5. Theories and methods in archaeology: interactions between disciplines
Truly Interdisciplinary Science! Ceramic, Metal, Glass, and Stone Provenancing Studies as Tools to Understand the Archaeology of Trade and Exchange
This session will consider the contribution that interdisciplinary Heritage Science applications (e.g. preferably non-invasive X-ray, electron, ion beam, and neutron methods), are making to archaeological narratives of production, trade, and exchange of goods. We welcome studies that seek to characterise material resources such as ore deposits, and to define the geographical provenance of raw materials, and of excavated artefacts.
There are huge databases, collected from the 1960s onward, of neutron activation analyses and X-ray fluorescence and other elemental spectroscopic analyses of metal artefacts (Bronze Age European material in particular), archaeological ceramics, glass, stone, and obsidian. In the past twenty years, databases have been built up of isotopic analyses, in particular lead isotope analysis, of metal ores and artefacts, and glass as well. How far have these large data-sets been used to broaden our understanding of the processes and motivations of early production, trade and exchange? In this session, we would like to highlight the importance of scientific studies in archaeology to add new information and to develop new narratives.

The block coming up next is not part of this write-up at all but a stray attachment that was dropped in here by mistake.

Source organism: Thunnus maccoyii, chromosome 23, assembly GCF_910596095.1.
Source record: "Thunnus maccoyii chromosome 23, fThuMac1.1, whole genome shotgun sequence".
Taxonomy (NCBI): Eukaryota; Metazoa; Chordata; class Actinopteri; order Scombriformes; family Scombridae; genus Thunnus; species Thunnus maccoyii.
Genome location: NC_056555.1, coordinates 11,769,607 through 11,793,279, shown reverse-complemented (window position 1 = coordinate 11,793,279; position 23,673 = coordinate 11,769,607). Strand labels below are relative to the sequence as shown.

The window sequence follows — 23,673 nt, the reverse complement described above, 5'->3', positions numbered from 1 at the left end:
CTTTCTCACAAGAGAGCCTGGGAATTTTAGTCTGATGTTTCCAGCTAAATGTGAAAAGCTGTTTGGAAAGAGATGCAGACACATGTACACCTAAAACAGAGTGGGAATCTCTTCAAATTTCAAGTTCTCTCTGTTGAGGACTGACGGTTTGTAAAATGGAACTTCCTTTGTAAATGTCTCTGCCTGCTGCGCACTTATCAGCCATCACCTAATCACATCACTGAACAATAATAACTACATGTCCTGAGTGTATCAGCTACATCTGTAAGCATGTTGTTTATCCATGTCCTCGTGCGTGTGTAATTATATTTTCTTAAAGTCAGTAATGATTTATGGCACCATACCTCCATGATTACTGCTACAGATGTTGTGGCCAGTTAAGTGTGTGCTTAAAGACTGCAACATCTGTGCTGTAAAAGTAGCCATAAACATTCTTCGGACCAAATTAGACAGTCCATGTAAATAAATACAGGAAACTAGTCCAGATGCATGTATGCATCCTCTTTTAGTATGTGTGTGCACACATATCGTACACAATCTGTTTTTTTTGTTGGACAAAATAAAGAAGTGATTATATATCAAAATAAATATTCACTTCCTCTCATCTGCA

We invite contributions that address issues, theories, new analytical methods, and applications relating to scientific provenancing of archaeological materials.
* Which method or combination of methods works best for which material and/or archaeological period? And what are the limitations for particular methods applied to various materials?
* Are databases readily accessible and comparable, and are researchers successfully provenancing artefacts?
* How are archaeologists integrating new scientific methods and data into their interpretations and narratives?
* Are innovative methods leading to new insights that challenge existing paradigms in archaeology?
* How can researchers access Heritage Science research infrastructures, especially at large-scale facilities?
We also invite presentations on insights that provenance studies provide into understanding technological changes in any past society world-wide, and on understanding of material culture through social-economic relationships.
Provenance, Heritage Science, Inorganic materials, Trade and exchange, Isotopes
Session associated with MERC:
Session associated with CIfA:
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Session associated with DGUF:
Session associated with other:
Evelyne Godfrey (United Kingdom) 1
Ineke Joosten (Netherlands) 2
Heide Nørgaard (Denmark) 3
Zsolt Kasztovszky (Hungary) 4
1. Uffington Heritage Watch
2. Netherlands Cultural Heritage Agency
3. Aarhus University
4. Centre for Energy Research
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